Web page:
Joanna Schroeder believes that comparing the word “slut” with the word “creep” is a false equivalence. But that doesn’t mean she thinks calling guys creeps is okay.
I’m a feminist. You all know that by now, right?
I refuse to stop calling myself a feminist, despite MRAs and feminists alike wishing I would drop that label.
Just because I disagree with a lot of the things that prominent feminists say, doesn’t mean I disagree with equality and with examining society with a focus on women. And despite some of the disgusting things being done in the name of feminism—whether it be the attack-mobs of Internet RadFems who have been actively trying to ruin the life of my friend Hugo Schwyzer, or the similar groups of feminists on the Internet who berate, belittle and demean men for voicing their feelings and concerns about equality and Men’s Rights issues—I still call myself a feminist. I believe I define my own feminism.
My feeling has always been that there is no reason for snark when simple dialogue would do the job. We don’t all have to agree. In fact we’re not ever all going to agree. But we need to respect one another.
That being said, I disagree with both the MRAs and the feminists when it comes to the word “creep”.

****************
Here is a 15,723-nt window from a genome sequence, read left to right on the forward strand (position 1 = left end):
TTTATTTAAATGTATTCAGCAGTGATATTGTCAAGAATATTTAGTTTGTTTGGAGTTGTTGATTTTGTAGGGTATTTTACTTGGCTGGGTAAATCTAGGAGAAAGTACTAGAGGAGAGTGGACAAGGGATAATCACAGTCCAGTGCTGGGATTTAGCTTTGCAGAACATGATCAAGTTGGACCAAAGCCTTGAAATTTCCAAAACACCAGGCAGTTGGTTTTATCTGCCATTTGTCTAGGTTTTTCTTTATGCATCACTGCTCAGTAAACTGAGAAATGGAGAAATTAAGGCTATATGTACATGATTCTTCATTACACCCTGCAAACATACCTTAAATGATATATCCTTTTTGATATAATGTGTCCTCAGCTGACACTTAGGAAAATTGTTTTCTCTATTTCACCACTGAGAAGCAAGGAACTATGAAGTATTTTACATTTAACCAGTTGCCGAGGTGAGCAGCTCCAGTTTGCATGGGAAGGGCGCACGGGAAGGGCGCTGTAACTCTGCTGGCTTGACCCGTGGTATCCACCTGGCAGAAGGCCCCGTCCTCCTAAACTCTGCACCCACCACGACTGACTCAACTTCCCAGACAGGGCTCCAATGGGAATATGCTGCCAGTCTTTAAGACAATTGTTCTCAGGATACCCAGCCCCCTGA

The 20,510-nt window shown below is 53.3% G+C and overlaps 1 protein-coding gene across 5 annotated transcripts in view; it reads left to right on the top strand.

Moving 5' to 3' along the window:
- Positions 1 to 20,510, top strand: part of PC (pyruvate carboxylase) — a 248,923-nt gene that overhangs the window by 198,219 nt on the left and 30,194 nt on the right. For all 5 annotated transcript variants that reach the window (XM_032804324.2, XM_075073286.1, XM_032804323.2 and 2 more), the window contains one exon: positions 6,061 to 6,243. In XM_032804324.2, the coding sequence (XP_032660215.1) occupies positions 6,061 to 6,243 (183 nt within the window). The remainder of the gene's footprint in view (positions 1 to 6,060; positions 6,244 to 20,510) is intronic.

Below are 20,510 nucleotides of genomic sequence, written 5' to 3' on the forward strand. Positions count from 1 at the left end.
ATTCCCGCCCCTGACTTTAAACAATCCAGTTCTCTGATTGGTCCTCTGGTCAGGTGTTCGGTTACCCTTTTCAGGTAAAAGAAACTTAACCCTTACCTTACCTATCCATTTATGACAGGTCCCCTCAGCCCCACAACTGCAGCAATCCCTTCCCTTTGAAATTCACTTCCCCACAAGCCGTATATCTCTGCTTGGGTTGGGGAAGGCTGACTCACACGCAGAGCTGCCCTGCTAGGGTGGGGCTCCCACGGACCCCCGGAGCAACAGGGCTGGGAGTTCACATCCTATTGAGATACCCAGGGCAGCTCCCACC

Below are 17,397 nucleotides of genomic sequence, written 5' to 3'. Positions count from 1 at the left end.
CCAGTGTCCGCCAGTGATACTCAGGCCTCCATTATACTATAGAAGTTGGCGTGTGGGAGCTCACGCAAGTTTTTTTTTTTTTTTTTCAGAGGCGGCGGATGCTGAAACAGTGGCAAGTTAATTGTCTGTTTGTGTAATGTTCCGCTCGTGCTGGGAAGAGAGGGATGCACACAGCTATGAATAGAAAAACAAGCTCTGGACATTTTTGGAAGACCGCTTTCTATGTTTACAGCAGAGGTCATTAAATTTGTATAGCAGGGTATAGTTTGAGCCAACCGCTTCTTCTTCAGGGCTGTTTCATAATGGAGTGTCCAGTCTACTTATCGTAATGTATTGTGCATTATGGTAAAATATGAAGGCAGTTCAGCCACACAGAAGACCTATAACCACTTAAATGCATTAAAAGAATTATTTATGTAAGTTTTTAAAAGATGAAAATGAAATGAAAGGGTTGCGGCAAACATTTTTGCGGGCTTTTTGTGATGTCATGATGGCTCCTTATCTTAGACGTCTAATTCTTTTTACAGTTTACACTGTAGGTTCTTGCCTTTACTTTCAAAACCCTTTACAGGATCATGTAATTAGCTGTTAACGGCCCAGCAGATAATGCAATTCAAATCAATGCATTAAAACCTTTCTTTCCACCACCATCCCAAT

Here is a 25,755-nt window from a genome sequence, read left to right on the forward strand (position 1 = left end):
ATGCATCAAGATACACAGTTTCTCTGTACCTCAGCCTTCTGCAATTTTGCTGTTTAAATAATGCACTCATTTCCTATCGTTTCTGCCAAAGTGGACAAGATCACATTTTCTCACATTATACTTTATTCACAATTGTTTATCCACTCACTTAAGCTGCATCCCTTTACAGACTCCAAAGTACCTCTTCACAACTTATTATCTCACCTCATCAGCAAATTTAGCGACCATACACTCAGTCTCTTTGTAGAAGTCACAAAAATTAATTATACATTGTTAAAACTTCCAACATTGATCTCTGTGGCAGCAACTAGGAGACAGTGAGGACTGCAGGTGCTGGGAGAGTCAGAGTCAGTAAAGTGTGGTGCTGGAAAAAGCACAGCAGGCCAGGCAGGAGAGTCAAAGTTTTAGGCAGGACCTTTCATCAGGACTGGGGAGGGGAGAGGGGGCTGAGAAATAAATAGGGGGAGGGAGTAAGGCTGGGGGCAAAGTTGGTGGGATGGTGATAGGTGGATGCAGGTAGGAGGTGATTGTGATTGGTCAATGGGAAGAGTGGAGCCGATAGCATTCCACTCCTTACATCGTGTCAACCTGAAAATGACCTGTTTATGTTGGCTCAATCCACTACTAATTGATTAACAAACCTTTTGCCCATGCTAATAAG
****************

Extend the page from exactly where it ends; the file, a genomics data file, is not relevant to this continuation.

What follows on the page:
My aforementioned real-life friend Hugo Schwyzer wrote a piece for Jezebel about why men hate being called creepy. In trying to get to the root of why this insult is so much worse than any other that can be leveled at a man, he posits this:
…So if fear of the feminine is what gives male insults their power, why then is “creep” worse than “pussy?” The answer is that creep is the only insult that instantly centers women’s perceptions. To call a man a “pussy” is to make a comment about how his behavior appears; to call him “creepy” is to name how he makes women feel. If a man wants to disprove that he’s a “pussy,” all he has to do is act with sufficient macho swagger or courage to make the insult obviously inappropriate. But trying to disprove “creepy” involves trying to talk a woman out of an instinctual response to a potential threat, a much more difficult thing to do. Most men recognize (or eventually learn) that the harder they try to deny their creepiness, the creepier they appear.
I agree with Hugo on almost all of this. Especially the part where a guy who tries to talk a woman out of thinking he’s creepy makes him even more creepy. That doesn’t mean the guy is actually a bad guy, but it means he’s overstepping a boundary he should be respecting.